Yesterday, I gave a short presentation on e-portfolios to the Information Resources Committee at our University. Assessment is a growing concern here as with all other accredited educational institutions, and we are mightily trying to figure out just what we want to accomplish as well as what the best tool might be for the task. By the time I finished the presentation, I was uneasy about where we went in the discussion. After 6 hours of working on this blog entry, I wound up in a very different conceptual place than where I started.
Certainly there are three fairly standard types of portfolios: Developmental, Assessment, and Presentation/Showcase. When I am engaged in conversations about portfolios with colleagues, I often hear that the “goal” of portfolio use revolves around generating assessment data, both at the course level and at the program level. Interestingly enough, when the same people start describing what a portfolio should look like, the description references showcase/presentation portfolios. Maybe people get caught up in the presentation of the portfolio artifacts without sufficient attention to the structure, purpose, or type of data that will be collected.
I think it unlikely that you could ever force a successful hybrid portfolio design, for example, between a presentation portfolio (highly student driven, light on reflection, light on structure, and capturing the “end zone” of the student educational experience) and an developmental portfolio (highly institutionally driven, reduced flexibility with respect to student selected artifacts, heavy on reflection, encompassing a longer period of time).
I have concluded that two important boundaries–allowable complexity and maximum resource commitment–must be determined fairly early in the process. A simple process is more likely to be adopted and used. A complex process has to overcome its own inertia as well as generating additional resource requirements (primarily in training/effort costs). Complexity can be measured with a number of indicators. These seem most obvious:
A second perspective is resource commitment. Portfolios with more artifacts, more evaluations, over a longer period of time are (of necessity) more resource intensive than those that focus on artifacts collected over a short period of time and covering a narrow range of skills.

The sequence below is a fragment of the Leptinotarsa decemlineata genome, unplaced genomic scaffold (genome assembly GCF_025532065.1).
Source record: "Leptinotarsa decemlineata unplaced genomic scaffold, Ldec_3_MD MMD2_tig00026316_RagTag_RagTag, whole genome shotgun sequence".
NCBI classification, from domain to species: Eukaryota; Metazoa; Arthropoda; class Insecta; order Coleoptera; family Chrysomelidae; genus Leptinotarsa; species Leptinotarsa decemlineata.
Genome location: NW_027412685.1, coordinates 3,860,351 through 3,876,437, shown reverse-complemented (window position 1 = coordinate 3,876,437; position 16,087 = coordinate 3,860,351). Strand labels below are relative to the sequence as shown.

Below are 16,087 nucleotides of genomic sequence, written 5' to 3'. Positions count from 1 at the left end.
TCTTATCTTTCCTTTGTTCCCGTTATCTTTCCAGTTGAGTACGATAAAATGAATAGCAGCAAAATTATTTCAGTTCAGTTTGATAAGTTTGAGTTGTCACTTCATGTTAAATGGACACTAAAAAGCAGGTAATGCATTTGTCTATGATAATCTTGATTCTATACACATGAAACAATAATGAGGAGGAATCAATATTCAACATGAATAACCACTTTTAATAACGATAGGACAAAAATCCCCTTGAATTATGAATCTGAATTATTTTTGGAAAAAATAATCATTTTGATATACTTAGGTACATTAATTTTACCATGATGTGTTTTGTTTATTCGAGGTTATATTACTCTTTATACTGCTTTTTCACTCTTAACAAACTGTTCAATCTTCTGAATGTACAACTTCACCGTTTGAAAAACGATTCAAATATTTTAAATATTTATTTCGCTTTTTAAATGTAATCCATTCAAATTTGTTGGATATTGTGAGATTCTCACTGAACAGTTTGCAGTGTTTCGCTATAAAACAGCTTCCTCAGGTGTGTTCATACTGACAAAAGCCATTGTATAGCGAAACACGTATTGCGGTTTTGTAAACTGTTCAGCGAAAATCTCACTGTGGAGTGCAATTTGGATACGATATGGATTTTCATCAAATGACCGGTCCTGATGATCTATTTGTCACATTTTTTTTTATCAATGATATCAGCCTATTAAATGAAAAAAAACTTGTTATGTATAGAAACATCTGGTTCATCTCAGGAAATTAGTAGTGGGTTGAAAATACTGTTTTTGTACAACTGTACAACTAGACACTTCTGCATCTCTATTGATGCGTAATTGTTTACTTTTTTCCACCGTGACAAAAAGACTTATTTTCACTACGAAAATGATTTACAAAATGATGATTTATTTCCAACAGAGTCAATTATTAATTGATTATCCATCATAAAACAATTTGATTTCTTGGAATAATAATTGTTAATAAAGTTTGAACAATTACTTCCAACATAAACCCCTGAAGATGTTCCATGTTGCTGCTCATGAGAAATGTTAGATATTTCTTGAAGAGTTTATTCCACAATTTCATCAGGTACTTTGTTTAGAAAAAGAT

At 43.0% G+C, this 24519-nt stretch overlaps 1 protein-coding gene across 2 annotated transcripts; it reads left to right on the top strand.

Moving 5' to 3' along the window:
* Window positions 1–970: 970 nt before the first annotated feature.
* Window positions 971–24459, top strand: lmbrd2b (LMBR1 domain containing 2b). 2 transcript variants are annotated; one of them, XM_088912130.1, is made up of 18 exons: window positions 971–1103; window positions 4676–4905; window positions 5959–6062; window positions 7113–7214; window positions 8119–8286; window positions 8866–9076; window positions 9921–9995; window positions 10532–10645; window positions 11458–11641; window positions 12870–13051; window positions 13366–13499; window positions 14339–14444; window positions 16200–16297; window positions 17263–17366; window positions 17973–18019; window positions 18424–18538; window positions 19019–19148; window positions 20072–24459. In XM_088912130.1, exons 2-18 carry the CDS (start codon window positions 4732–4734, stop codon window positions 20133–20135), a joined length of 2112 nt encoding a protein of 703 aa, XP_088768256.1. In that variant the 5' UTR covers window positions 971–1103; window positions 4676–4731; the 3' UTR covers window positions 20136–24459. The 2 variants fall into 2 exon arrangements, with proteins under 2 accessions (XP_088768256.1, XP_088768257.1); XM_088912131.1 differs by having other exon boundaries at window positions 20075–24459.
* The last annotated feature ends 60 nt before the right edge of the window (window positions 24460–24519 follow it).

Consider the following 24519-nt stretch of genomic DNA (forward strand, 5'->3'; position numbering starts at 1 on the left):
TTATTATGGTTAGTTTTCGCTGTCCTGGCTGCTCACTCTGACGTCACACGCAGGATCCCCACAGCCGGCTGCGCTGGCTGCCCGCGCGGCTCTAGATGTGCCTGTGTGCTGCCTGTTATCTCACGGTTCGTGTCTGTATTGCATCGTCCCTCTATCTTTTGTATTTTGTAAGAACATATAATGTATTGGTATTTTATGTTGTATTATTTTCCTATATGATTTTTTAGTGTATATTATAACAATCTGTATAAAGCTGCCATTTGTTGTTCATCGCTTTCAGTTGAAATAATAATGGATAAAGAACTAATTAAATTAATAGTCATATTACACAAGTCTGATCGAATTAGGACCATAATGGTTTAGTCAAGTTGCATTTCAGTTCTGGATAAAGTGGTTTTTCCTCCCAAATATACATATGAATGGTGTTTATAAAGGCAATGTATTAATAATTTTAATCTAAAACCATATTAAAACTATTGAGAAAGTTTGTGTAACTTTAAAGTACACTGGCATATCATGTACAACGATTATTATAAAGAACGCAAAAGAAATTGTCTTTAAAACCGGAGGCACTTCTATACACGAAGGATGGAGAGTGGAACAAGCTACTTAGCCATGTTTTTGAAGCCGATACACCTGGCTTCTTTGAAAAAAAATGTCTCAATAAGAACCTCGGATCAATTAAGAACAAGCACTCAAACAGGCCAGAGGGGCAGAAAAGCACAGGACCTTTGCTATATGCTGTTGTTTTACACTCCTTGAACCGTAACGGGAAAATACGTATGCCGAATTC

Reporting mechanisms and number of evaluator interactions, in my experience, can be make-or-break items. If you have more than 10 portfolios to evaluate, you have to start thinking about the amount of time it takes to actually generate any useful and meaningful data. If the ratings and results must be entered and tabulated manually (worst-case on paper, slightly-but-not-much-better-case in a spreadsheet file) the amount of time required for collection and data entry becomes prohibitive. In addition, options for using the data in any other context or sharing it with any other office or program are much reduced.
So this leaves me thinking several things.
1) I have been confusing assessment systems with portfolios. (see Trey Batson and The E-Portfolio Hijacked.) We might be far better off investigating how to use outcomes in whichever Learning Management System is used on campus or creating/purchasing a web-based data collection tool to collect and aggregate performance information. This has the advantage of narrowing the focus and decreasing the effort required to generate, collect, and aggregate useful and meaningful data.
2) Personal Learning Environments, where students create a dynamic personal record of their journey toward enlightenment might be a better solution. Graham Attwell writes about this fairly often. In particular, I enjoyed this presentation on slideshare. But I cannot honestly say that I think most students will embrace this concept and become motivated enough (or technologically skilled enough) to create such a system/record of knowledge. Nor do I think most faculty at my institution will be able to help them do this.
3) Traditional portfolios are meant to encourage students to think critically about who they are, what they’ve learned, and how they have changed as a result. It seems to me that a showcase/presentation type portfolio can do this fairly well. University students generally create these types of portfolios as they approach matriculation. Maybe my colleagues and I have a bias toward this type of portfolio because it represents an opportunity to get students to impose some coherence on what may be a fragmented curriculum, transferred credits collected from a number of institutions, taught by faculty members who never draw explicit connections to courses taken before or after. (see the Greater Expectations Report for a thorough discussion of the challenges facing Higher Education in the United States.)
4) Finally, I have to confess that I have long been content with a superficial approach to portfolios, and even being distracted by an assessment system masquerading as a portfolio. I am a fraud! I admit it.
Fortunately, I can change.